Shaun Bailey is a London Assembly member and the Environment spokesman for the Conservative Group.
Improving air quality is clearly a top priority. However, Sadiq Khan needs to consider how his plans for the ULEZ will impact on the three emergency services, members of which dedicate their careers to serving Londoners.
I and my fellow Conservatives on the London Assembly have uncovered that the Capital’s emergency services are struggling to cope with Sadiq Khan’s plans for the Ultra Low Emission Zone (ULEZ). Information that I have obtained from FOIs show all three emergency services are concerned about the financial and logistical impact of the introduction of the London Mayor’s scheme.
The ULEZ will require all vehicles travelling inside the zone – including those run by the emergency services – to meet exhaust emission standards or pay a daily charge of £12.50.
Boris Johnson proposed to introduce the ULEZ in 2020, with the charging zone matching the Congestion Charge area. The emergency services have known about the introduction for some time now, and the longer date of 2020 gave the services at least some time to prepare. However, Sadiq Khan has pledged to bring forward the date of implementation to 2019 and he wants to widen the zone to the North and South Circulars – covering half of London with a new motoring charge in the process.
The emergency services had designed their vehicle replacement programmes with the original date of 2020 in mind, so bringing the implementation date to 2019 has financial implications for London’s emergency services.
A recent report by the London Fire Brigade highlights the impact of the new ULEZ introduction date. The London Fire Brigade admitted within the report that there would be 52 non-compliant vehicles in 2019. This means that every day one of these vehicles enters the zone to potentially save a life, the fire service will be charged £12.50.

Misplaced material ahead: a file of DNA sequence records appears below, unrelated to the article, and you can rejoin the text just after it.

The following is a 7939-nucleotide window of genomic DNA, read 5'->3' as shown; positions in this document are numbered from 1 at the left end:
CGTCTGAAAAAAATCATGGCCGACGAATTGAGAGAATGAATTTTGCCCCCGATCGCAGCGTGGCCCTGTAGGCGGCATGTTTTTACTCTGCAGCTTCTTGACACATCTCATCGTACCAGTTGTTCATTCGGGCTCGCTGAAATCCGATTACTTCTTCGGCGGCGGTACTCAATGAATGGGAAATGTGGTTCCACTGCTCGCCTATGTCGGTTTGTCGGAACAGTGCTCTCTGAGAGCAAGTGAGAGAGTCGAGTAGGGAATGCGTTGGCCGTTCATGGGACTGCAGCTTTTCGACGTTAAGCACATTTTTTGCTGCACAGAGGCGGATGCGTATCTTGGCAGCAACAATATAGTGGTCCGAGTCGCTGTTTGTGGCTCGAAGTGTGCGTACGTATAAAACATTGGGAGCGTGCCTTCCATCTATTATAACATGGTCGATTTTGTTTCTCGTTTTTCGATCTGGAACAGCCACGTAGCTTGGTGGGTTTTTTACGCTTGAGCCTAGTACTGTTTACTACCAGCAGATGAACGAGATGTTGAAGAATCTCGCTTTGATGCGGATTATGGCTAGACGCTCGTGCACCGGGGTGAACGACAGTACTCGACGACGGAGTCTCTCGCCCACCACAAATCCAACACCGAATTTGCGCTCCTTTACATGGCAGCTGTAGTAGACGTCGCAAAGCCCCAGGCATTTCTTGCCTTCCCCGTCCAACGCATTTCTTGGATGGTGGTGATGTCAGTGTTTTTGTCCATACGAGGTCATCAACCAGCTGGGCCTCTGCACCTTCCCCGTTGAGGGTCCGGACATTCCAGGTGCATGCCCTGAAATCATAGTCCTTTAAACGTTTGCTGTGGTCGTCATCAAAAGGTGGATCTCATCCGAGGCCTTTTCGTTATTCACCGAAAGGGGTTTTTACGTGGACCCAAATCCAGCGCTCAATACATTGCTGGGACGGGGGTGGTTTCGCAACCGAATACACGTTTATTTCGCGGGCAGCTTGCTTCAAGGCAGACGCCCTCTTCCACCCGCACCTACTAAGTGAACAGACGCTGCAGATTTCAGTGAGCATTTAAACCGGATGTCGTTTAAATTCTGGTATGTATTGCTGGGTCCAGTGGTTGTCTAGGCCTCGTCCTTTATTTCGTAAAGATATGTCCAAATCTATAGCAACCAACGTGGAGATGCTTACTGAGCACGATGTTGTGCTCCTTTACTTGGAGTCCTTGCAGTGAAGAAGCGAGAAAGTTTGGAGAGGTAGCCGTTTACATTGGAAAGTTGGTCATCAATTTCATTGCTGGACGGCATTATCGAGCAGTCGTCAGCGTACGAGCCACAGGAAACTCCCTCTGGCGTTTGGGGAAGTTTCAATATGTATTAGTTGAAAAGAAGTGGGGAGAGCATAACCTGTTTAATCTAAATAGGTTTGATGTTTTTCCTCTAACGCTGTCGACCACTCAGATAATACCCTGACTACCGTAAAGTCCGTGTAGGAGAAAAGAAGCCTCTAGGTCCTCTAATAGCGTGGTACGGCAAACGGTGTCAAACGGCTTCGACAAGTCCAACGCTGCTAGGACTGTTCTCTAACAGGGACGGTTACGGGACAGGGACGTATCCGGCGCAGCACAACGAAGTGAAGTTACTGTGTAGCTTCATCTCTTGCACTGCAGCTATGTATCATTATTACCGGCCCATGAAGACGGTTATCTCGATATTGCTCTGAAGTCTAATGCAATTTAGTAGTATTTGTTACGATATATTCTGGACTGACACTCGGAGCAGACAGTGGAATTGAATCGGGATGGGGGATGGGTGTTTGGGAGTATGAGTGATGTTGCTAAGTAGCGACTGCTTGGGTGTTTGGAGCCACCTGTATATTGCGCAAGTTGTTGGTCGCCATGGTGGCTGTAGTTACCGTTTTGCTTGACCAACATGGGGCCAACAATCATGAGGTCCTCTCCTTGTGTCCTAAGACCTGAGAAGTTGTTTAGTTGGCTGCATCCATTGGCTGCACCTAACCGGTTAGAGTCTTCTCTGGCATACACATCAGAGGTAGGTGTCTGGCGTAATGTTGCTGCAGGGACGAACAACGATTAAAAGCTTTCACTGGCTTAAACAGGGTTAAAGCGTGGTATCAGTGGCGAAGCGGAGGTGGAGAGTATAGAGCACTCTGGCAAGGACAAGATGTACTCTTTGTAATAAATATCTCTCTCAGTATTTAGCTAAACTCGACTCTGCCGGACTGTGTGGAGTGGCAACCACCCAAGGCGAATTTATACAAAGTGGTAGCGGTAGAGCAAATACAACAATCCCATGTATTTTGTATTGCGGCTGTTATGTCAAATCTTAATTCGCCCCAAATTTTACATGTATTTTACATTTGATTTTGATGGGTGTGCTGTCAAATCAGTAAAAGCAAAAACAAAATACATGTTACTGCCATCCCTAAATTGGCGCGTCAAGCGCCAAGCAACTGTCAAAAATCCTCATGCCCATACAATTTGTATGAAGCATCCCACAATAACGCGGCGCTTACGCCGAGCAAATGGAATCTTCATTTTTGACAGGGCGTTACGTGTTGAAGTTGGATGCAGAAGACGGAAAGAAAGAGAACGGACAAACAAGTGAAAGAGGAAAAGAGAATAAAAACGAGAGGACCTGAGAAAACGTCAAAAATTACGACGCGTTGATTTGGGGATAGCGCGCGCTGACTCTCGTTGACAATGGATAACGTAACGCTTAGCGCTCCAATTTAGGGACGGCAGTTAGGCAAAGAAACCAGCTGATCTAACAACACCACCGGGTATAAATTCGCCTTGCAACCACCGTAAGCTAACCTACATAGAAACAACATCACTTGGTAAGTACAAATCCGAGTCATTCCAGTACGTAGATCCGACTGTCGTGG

Following on from this, I made Freedom of Information requests to the Metropolitan Police Service and the London Ambulance Service to examine the impact on them. The information obtained from the Freedom of Information requests were astonishing and shows how clumsy and ill thought through this policy really is:
The Metropolitan Police says:
- It needs to replace 82 per cent of its entire fleet.
- That despite a replacement programme, financial restraints mean that by 2020 it will still have 800 non-compliant vehicles facing daily charges.
- Tight budgets mean it is unlikely to be able to replace the vehicles early.
- It has asked the Mayor for concessions on its non-compliant vehicles
London Fire Brigade says:
- If the ULEZ is brought forward to 2019, it will have 52 non-compliant vehicles on the road facing daily charges – potentially costing a quarter of a million pounds per year.
London Ambulance says:
- It needs to replace 828 diesel vehicles and 27 petrol vehicles before the fleet is ULEZ compliant
- It will have to modify its replacement programme if the deadline is brought forward
It just seems unbelievable to me that with the high number of emergency services vehicles that will not be compliant by 2019, the Mayor has stated that he will not give an exemption for our brave ‘blue light’ services. Exempting these vital public service vehicles would have a minimal impact on emissions, yet doing the opposite could impose a cost of millions on them if it goes ahead.
It should be abundantly clear that a pollution tax on fire engines, police cars and ambulances is not what Londoners want or need. Unfortunately the Mayor appears to be telegraphing his virtues with this decision rather than delivering an effective policy.